I read about this a few years ago, somewhere else.
Generations ago, the American Indian Osage tribe was compelled to move. Not for the first time, white settlers pushed them off their land in the 1800s. They made their new home in a rocky, infertile area in northeast Oklahoma in hopes that settlers would finally leave them alone.
As it turned out, the land they had chosen was rich in oil, and in the early 20th century, members of the tribe became spectacularly wealthy. They bought cars and built mansions; they made so much oil money that the government began appointing white guardians to “help” them spend it.
In recent weeks, the seedy existence of celebrity landlords came to the fore when word got out that Kristen Bell and Dax Shepard gifted the residents of their two Los Angeles buildings a rent-free April, due to the COVID-19 pandemic. (Bell and Shepard live in a $4.3 million home in Los Angeles’ posh Los Feliz.) But instead of providing a warm and fuzzy PR moment for the actors, their landlordism exposed something disturbing about the charismatic celebrities who are ubiquitous on our various screens: Many of them are not simply (rich) workers, but capitalists.
PARIS — A group of “rich people” who wanted to escape coronavirus confinement in England “by spending it on the French Riviera” had their plans thwarted when police in Marseille swooped on their private jet and ordered them to leave, a source close to the investigation told NBC News.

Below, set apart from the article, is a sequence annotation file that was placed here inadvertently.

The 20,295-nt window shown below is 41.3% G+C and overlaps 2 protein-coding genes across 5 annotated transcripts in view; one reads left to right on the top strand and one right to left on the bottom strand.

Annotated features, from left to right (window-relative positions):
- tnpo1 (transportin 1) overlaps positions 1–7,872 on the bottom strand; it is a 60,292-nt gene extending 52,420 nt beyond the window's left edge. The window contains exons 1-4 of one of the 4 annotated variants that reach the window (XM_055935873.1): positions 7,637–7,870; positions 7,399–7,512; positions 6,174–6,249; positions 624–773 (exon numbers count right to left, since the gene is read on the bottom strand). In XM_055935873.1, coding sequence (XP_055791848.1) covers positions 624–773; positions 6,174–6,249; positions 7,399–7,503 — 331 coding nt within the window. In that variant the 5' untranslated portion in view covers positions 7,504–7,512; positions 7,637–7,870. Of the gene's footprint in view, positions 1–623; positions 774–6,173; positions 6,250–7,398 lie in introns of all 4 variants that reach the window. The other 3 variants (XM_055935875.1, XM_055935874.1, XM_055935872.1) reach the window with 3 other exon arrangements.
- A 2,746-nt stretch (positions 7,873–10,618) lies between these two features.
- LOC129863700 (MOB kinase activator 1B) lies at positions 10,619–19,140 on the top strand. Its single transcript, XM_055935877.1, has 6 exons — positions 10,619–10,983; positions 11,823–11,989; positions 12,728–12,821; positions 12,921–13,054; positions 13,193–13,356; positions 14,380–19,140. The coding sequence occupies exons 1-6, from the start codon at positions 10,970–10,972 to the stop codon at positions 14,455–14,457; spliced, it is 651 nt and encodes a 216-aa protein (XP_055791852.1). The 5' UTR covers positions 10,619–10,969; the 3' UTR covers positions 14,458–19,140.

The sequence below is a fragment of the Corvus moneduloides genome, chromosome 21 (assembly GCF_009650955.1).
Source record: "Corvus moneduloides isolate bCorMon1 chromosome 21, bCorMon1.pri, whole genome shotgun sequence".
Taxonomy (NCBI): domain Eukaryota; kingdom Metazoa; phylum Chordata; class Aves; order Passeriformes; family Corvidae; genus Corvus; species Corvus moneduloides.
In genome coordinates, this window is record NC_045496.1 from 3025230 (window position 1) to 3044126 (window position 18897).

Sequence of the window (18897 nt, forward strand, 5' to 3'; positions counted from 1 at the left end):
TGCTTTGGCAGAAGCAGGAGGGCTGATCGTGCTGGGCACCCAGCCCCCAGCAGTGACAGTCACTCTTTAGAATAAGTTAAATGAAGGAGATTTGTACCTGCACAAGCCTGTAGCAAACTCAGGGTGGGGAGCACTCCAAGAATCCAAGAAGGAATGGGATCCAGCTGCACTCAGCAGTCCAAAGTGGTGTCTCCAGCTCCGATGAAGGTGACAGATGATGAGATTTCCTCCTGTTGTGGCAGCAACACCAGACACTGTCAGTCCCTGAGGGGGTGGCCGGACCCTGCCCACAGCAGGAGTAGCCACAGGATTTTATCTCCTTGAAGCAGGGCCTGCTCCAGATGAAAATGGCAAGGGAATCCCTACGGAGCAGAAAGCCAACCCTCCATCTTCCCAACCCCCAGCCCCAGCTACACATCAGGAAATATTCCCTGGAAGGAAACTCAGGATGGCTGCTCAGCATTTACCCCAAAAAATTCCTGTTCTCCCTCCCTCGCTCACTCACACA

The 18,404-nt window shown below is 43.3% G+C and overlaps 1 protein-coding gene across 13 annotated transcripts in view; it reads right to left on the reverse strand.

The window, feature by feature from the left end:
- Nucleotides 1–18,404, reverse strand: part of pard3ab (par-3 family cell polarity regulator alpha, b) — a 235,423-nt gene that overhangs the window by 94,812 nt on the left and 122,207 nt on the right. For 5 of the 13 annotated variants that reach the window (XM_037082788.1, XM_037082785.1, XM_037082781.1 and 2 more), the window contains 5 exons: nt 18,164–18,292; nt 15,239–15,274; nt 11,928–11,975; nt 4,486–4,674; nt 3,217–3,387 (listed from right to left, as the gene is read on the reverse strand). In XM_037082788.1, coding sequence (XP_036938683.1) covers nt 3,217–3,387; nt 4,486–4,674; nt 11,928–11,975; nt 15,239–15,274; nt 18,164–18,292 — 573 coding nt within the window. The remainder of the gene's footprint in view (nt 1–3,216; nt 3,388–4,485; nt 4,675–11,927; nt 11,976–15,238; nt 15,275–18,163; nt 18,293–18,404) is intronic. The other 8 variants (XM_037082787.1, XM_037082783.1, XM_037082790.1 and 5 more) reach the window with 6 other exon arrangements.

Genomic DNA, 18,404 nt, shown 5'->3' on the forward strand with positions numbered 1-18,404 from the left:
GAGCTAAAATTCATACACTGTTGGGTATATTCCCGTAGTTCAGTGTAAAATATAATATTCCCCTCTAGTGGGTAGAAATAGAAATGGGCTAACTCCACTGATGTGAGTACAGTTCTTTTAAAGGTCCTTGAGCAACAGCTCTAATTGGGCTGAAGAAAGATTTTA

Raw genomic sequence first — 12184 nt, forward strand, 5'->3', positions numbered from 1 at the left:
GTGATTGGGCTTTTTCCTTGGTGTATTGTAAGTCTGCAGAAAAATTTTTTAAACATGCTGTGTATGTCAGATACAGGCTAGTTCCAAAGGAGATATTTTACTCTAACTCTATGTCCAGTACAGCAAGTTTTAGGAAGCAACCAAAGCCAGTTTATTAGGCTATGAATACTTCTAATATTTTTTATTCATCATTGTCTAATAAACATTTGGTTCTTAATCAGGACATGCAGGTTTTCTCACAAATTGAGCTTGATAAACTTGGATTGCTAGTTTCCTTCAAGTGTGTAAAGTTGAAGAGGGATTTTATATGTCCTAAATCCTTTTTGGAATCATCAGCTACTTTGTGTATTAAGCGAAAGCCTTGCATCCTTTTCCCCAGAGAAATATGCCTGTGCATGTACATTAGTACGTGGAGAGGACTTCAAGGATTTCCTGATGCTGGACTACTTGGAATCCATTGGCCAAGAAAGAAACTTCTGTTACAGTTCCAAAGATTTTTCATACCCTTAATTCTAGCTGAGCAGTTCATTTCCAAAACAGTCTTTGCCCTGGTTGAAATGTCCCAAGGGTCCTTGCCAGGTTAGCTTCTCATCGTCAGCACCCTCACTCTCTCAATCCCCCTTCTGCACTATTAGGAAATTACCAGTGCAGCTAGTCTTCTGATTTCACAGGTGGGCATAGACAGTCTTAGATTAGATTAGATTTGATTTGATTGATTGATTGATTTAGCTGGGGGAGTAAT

“I don’t give a damn what Mueller didn’t find—it don’t take almost two years to figure out that Trump ain’t nothing but a crime boss.”
…among the news junkies in the federal Bureau of Prisons, Robert Mueller’s finding last month that there was no prosecutable evidence of a conspiracy between Donald Trump and those close to him and the Russians who interfered in the 2016 election landed hard. Not only did it quickly serve to reinforce the longstanding perception among prisoners—mirroring views held by some in the general public—that the game was rigged against those of lesser means, it shattered inmates’ hopes that a clownish villain who preyed on America’s fears of crime might finally get his.